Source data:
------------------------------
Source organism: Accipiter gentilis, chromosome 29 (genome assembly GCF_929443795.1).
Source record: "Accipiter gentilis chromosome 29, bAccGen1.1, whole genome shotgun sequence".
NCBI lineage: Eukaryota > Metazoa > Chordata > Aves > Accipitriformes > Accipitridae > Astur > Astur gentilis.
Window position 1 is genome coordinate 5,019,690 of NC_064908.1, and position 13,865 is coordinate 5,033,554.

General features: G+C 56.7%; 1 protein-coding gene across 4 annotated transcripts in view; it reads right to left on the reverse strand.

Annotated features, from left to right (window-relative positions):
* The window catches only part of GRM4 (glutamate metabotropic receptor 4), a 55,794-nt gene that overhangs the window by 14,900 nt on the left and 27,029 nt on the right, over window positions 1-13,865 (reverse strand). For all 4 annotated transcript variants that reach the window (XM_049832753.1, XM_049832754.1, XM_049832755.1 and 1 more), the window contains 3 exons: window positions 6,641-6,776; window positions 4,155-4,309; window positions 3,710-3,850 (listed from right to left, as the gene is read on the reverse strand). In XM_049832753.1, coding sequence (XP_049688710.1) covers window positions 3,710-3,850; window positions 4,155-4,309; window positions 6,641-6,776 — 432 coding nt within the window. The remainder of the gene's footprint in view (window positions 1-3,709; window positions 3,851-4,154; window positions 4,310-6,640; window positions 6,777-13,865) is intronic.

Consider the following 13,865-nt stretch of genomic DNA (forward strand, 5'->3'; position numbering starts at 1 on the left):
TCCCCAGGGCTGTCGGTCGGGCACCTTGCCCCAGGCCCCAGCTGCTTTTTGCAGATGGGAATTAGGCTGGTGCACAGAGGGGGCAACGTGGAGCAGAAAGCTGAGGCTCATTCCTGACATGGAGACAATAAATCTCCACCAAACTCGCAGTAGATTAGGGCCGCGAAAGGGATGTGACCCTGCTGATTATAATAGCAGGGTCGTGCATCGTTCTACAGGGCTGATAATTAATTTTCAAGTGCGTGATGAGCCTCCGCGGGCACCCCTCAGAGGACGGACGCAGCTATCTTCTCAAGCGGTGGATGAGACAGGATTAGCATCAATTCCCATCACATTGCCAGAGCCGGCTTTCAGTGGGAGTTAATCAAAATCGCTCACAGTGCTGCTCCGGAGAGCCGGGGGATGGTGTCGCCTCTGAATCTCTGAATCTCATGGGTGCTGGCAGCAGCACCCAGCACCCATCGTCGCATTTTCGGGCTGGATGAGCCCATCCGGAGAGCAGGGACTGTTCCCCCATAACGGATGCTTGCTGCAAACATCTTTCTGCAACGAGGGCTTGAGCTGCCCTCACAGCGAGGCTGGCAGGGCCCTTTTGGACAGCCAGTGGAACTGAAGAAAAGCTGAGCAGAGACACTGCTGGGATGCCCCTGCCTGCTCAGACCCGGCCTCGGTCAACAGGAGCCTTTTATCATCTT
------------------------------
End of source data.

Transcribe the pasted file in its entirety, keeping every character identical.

Source organism: Accipiter gentilis, chromosome 29 (genome assembly GCF_929443795.1).
Source record: "Accipiter gentilis chromosome 29, bAccGen1.1, whole genome shotgun sequence".
NCBI lineage: Eukaryota > Metazoa > Chordata > Aves > Accipitriformes > Accipitridae > Astur > Astur gentilis.
Window position 1 is genome coordinate 5,019,690 of NC_064908.1, and position 13,865 is coordinate 5,033,554.

General features: G+C 56.7%; 1 protein-coding gene across 4 annotated transcripts in view; it reads right to left on the reverse strand.

Annotated features, from left to right (window-relative positions):
* The window catches only part of GRM4 (glutamate metabotropic receptor 4), a 55,794-nt gene that overhangs the window by 14,900 nt on the left and 27,029 nt on the right, over window positions 1-13,865 (reverse strand). For all 4 annotated transcript variants that reach the window (XM_049832753.1, XM_049832754.1, XM_049832755.1 and 1 more), the window contains 3 exons: window positions 6,641-6,776; window positions 4,155-4,309; window positions 3,710-3,850 (listed from right to left, as the gene is read on the reverse strand). In XM_049832753.1, coding sequence (XP_049688710.1) covers window positions 3,710-3,850; window positions 4,155-4,309; window positions 6,641-6,776 — 432 coding nt within the window. The remainder of the gene's footprint in view (window positions 1-3,709; window positions 3,851-4,154; window positions 4,310-6,640; window positions 6,777-13,865) is intronic.

Consider the following 13,865-nt stretch of genomic DNA (forward strand, 5'->3'; position numbering starts at 1 on the left):
TCCCCAGGGCTGTCGGTCGGGCACCTTGCCCCAGGCCCCAGCTGCTTTTTGCAGATGGGAATTAGGCTGGTGCACAGAGGGGGCAACGTGGAGCAGAAAGCTGAGGCTCATTCCTGACATGGAGACAATAAATCTCCACCAAACTCGCAGTAGATTAGGGCCGCGAAAGGGATGTGACCCTGCTGATTATAATAGCAGGGTCGTGCATCGTTCTACAGGGCTGATAATTAATTTTCAAGTGCGTGATGAGCCTCCGCGGGCACCCCTCAGAGGACGGACGCAGCTATCTTCTCAAGCGGTGGATGAGACAGGATTAGCATCAATTCCCATCACATTGCCAGAGCCGGCTTTCAGTGGGAGTTAATCAAAATCGCTCACAGTGCTGCTCCGGAGAGCCGGGGGATGGTGTCGCCTCTGAATCTCTGAATCTCATGGGTGCTGGCAGCAGCACCCAGCACCCATCGTCGCATTTTCGGGCTGGATGAGCCCATCCGGAGAGCAGGGACTGTTCCCCCATAACGGATGCTTGCTGCAAACATCTTTCTGCAACGAGGGCTTGAGCTGCCCTCACAGCGAGGCTGGCAGGGCCCTTTTGGACAGCCAGTGGAACTGAAGAAAAGCTGAGCAGAGACACTGCTGGGATGCCCCTGCCTGCTCAGACCCGGCCTCGGTCAACAGGAGCCTTTTATCATCTT